Doctors aren’t just telling their patients they should quit smoking, lose weight, be more active and eat healthier. They can now direct them to programs that will help.
Cardiac rehabilitation programs available at all area hospitals provide a wide range of prevention help, not only for those recovering from cardiac events, but for nearly anyone who wants to improve their odds.
“Health care is changing to that – to prevention,” said Michelle George, program manager for cardiac rehabilitation and prevention at Conemaugh Memorial Medical Center.
“Even if you don’t have heart disease at this time, it’s looking at risk factors that can lead to heart disease.”
Knowing one’s risk factors is a key first step in preventing heart disease, heart surgeon Dr. Savas Mavridis said at Memorial.
“The most important thing is: Take charge of their health,” Mavridis said. “You have to eat healthy. You have to exercise. You have to know your history.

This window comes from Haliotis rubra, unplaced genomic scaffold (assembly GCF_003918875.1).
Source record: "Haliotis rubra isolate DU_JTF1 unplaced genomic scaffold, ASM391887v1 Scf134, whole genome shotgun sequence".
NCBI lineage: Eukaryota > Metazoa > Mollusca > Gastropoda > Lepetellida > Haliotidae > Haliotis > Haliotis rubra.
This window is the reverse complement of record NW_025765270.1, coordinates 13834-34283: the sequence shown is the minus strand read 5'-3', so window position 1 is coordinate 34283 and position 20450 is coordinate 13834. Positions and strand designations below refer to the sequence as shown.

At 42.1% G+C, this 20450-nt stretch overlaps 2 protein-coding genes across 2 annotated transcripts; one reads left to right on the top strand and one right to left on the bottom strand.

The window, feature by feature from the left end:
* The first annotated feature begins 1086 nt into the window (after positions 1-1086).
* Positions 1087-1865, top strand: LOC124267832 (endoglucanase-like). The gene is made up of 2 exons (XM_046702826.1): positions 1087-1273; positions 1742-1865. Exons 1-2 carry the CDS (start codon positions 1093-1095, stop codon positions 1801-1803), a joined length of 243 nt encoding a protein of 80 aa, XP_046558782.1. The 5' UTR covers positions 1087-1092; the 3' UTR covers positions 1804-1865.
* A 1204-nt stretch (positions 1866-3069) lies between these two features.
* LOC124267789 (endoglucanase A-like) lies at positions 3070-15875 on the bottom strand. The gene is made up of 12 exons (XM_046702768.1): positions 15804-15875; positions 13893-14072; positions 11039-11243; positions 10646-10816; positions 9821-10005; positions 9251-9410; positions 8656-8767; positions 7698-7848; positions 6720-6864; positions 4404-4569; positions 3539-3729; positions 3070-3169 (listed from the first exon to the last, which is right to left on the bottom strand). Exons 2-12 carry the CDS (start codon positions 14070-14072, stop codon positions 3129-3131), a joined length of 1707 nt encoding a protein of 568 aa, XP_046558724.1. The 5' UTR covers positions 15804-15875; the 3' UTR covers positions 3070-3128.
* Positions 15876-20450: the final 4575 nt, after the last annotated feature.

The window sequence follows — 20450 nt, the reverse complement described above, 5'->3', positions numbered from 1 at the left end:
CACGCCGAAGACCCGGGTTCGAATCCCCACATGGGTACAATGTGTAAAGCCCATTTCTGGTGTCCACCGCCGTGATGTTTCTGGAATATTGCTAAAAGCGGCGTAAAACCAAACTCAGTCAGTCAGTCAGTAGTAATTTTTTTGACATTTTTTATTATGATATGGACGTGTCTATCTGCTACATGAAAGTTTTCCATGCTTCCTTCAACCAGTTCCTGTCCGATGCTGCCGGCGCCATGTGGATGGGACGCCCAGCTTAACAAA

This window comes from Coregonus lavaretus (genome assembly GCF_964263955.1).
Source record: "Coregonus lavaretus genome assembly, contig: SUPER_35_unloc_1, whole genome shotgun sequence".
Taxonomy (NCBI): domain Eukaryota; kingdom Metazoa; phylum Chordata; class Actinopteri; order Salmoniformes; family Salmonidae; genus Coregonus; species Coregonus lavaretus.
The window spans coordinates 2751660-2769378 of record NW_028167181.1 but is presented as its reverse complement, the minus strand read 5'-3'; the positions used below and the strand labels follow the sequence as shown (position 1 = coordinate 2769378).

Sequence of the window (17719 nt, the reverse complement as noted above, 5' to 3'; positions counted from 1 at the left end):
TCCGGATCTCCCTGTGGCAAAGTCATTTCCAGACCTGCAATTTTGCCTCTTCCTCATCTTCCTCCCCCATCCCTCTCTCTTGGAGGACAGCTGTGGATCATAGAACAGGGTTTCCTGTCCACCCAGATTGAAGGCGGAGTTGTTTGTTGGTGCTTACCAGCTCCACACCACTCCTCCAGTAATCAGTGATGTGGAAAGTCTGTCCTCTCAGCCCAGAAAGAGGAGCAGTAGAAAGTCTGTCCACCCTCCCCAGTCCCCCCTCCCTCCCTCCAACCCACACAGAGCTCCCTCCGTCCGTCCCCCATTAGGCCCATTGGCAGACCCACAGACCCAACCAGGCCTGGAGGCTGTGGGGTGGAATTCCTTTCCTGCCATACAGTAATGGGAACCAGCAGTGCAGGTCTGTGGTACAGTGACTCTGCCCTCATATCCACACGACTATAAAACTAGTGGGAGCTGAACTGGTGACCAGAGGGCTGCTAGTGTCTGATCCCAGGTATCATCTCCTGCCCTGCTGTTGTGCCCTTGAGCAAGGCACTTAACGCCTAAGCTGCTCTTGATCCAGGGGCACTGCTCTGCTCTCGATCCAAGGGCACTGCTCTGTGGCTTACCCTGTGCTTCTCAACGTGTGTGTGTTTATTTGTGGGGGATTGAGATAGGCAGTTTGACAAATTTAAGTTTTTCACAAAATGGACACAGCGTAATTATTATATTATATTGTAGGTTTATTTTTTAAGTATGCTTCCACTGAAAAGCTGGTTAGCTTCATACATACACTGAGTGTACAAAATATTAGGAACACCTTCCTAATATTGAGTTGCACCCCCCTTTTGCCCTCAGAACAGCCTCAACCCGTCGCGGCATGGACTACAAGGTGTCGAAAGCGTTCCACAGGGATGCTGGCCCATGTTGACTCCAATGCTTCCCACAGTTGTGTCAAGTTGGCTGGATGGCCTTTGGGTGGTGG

“You should not wait until you are sick before you see the doctors. Go and make the appropriate lifestyle changes.”
Although cardiac rehab often is associated with workout facilities and strenuous routines, programs address all risk factors, George explained.
Smokers are directed to cessation help. Those with diabetes are referred to Conemaugh Diabetes Institute. There are dietitians to help address obesity and nutrition issues. And psychologists help patients understand stress management and overcome obstacles preventing lifestyle change, George said.
Similar programs are available through cardiac rehab facilities and community health programs at Windber Medical Center and Somerset Hospital.
“Cardiac rehab is a program of both exercise and education,” Jill Fox, nurse manager for cardiac and pulmonary rehabilitation, said from Somerset Hospital.
“One is just as important as the other to help them with recovery and help them learn how to manage their conditions on their own.”
But patients should not lose sight of the importance of exercise – both in recovering from cardiac events and for preventing future events, said Gary Pagano, Windber’s cardiac rehabilitation director.
“I like to use the term ‘exercise as medicine,’ ” Pagano said at the hospital’s HealthStyles fitness center.
“If there is one pill we could make that would make people healthier, it’s exercise – if we could bottle that.”